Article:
The employer and union representatives get a list of up to seven potential arbitrators from an arbitration service, such as the Federal Mediation & Conciliation Service, a governmental agency, or the American Arbitration Association, a nonprofit organization. The agencies decide which names to provide based on the geographic and expertise preferences of the two sides. Nearly 300 Ohio arbitrators are registered with the FMCS and AAA, although some names appear on both rosters.
Once they get the list, the employer and the union take turns eliminating names. The last arbitrator standing is hired and the two sides agree to consider the arbitrator’s decision final and binding.
Kristen Bates Aylward, deputy chief counsel for the Canton City Law Department, said the alternate striking of the names off the list still doesn’t eliminate the need for arbitrators to keep their more frequent customers happy.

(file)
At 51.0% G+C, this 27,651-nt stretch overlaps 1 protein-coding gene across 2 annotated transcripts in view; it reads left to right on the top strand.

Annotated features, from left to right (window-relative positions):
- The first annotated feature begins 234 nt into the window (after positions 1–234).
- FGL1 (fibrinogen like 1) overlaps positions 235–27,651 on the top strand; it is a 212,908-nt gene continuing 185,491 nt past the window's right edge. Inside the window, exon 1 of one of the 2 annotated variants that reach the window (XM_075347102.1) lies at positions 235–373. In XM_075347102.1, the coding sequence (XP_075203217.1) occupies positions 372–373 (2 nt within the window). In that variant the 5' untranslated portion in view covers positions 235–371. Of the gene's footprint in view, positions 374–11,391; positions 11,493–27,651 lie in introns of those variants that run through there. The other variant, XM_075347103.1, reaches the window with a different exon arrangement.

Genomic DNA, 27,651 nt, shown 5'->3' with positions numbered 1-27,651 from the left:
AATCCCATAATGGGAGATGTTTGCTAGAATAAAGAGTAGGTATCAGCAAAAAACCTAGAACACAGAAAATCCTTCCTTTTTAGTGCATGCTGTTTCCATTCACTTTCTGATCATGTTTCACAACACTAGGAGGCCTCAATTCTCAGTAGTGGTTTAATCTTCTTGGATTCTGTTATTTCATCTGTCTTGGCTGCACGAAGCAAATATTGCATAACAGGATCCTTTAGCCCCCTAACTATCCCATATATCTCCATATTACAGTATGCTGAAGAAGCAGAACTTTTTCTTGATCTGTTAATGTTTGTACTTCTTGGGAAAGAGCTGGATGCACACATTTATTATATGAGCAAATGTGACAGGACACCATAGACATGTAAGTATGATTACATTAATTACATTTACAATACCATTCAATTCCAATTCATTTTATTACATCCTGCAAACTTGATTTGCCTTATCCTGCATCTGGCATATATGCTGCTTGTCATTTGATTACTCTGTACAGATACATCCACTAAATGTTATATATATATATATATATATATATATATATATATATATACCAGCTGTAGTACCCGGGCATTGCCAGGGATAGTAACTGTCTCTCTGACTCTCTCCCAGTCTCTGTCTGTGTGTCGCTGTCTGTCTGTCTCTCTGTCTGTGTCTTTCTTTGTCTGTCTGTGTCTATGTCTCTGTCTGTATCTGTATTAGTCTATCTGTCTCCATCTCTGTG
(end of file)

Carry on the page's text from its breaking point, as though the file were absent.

She said arbitrators whose incomes rely on getting picked to hear a case often don’t want to rule against the unions because they don’t want to give the unions a reason not to pick them again in the future.
Page 4 of 5 - “The most powerful lobbies are the police and fire unions,” she said. “If (arbitrators) do anything to make them mad, they blackball them.”
She said in most cases an arbitrator may hear a case involving Canton once, but they’ll likely face the police unions, such as Fraternal Order of Police and the Ohio Patrolmen’s Benevolent Association, multiple times.
“The city of Canton is one little city and the FOP represents hundreds of unions across the state of Ohio and across the country, so who is an arbitrator going to upset?” she said.
She has also found that some arbitrators will try to please both sides by issuing a decision that falls somewhere in the middle, such as reinstating an officer but not ordering the city to give him back pay.